Embracing diverse Christinaity my mean embracing “weird Christianity”

Nathan Tudor, Staff Writer

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There’s a lot of lip service given to the idea of diverse Christianity these days, but a truly diverse Christianity would probably make a lot of its supposed advocates very uncomfortable. Many (if not most) Christians beyond the Western world hold highly supernatural worldviews, believing that our world is regularly influenced by angels and demons — much to the chagrin or embarrassment of rationalist, Enlightenment-formed Christians. And what’s more, this heavily supernatural perspective aligns more with the biblical authors and their contexts than the dominant light supernaturalism in Western Christianity.

As a result of the Westmont White Jesus controversy, our community started to have more conversations about the diversity of the Christian faith, specifically regarding the ethnic identity and portrayal of Jesus. This is a good thing because Christianity has looked very different across time and space. A more diverse appreciation of Christianity is a more faithful appreciation, and one that can better connect us to our past and present brothers and sisters in the faith.

However, the conversation rarely seemed to go beyond ethno-racial diversity. Diverse Christianity is not merely diversity of Christians, it is diversity of Christian perspectives — perspectives that often run quite strongly against dominant cultural assumptions that many Western Christians implicitly accept, whether they’re ‘woke’ about diversity or not. 

Setting aside some more charismatic denominations perhaps, there seems to be a general discomfort — maybe even embarrassament — among Western Christians regarding the existence of the supernatural. Of course there is belief in God and the afterlife, and maybe some vague ideas about angels and demons and spiritual warfare, but certainly nothing on par with the intense supernaturalism present in Global South Christianity. Many of our brothers and sisters believe their daily life is part of a cosmic conflict wherein “we wrestle not against flesh and blood, but against powers and principalities” (Ephesians 6:12). Unfortunately, many theologians have stripped away (‘demythologized,’ in scholarly parlance) St. Paul’s robustly Jewish sense of spiritual enemies and have left only the sense of political entities.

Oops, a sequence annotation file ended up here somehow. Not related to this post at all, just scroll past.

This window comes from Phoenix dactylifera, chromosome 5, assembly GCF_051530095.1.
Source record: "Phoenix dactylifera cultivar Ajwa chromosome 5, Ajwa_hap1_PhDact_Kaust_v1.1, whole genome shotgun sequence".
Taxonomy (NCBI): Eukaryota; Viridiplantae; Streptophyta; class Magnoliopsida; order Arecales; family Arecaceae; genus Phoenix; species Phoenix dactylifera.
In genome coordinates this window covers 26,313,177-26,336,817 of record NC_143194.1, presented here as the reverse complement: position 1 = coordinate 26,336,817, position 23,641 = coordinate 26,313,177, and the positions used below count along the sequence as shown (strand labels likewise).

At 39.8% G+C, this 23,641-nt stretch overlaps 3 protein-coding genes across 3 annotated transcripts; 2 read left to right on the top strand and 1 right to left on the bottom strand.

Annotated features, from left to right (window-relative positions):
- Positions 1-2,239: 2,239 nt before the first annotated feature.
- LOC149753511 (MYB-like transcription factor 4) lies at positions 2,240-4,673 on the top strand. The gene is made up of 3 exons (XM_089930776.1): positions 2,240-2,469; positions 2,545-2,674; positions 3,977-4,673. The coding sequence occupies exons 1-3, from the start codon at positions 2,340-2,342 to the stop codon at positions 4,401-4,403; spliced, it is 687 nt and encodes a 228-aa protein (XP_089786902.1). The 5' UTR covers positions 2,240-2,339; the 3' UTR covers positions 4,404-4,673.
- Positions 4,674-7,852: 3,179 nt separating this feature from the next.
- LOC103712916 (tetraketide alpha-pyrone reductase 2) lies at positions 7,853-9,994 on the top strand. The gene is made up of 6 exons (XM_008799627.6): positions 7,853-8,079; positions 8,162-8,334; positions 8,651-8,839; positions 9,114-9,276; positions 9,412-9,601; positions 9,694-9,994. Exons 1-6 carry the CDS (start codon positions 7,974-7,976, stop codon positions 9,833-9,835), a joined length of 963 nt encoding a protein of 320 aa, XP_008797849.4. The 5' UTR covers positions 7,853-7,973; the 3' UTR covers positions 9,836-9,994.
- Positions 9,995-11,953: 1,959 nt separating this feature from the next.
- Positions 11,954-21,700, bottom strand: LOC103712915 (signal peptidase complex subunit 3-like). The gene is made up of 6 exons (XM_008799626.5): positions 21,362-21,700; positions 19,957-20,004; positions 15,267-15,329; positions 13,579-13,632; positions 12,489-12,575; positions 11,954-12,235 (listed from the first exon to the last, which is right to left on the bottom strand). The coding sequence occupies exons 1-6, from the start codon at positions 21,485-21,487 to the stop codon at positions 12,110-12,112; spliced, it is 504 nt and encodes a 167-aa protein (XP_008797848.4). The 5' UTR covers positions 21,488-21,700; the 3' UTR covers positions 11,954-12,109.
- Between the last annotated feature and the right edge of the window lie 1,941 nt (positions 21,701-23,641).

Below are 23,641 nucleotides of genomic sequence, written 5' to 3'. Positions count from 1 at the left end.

The New Testament authors were the inheritors of a rich — and wacky — framework of reality (courtesy of first century Judaism), hashed out by the Hebrew Bible’s authors and their own cultural heritages. Theirs was a framework of demonic tormentors and angelic intercessors, of visionary ascents and vile conflicts. That framework is not just non-Western — it formed before Western civilization and thought even existed.

Early Christianity ran with a lot of those Jewish concepts. Many of the early Church’s most influential thinkers — Irenaeus of Lyons and Justin Martyr, to name a couple — had a robust theology of the angelic. To give you an idea of just how ‘weird’ their theology was: both Irenaeus and Justin believed that demons had sex with women to produce giants (an interpretation of Genesis 6 found in the popular Second Temple Jewish book 1 Enoch) — and that was the dominant view in the Church for centuries.

The Christian heritage is, by all means, a strange one. In worship, we drink the blood and consume the flesh of our God who became human. We live for the hope of things unseen. We pray, of all things. And historically, we have believed that our world is not hermetically sealed, but permeated with windows through which myriad unseen spirits move. I’m not advocating for everything the Church has believed about the supernatural, but if we are going to seriously pursue the diversity of Christianity, then we cannot blindly assume a Western, post-Enlightenment framework of reality. We need to admit that our faith is, and always will be, pretty weird.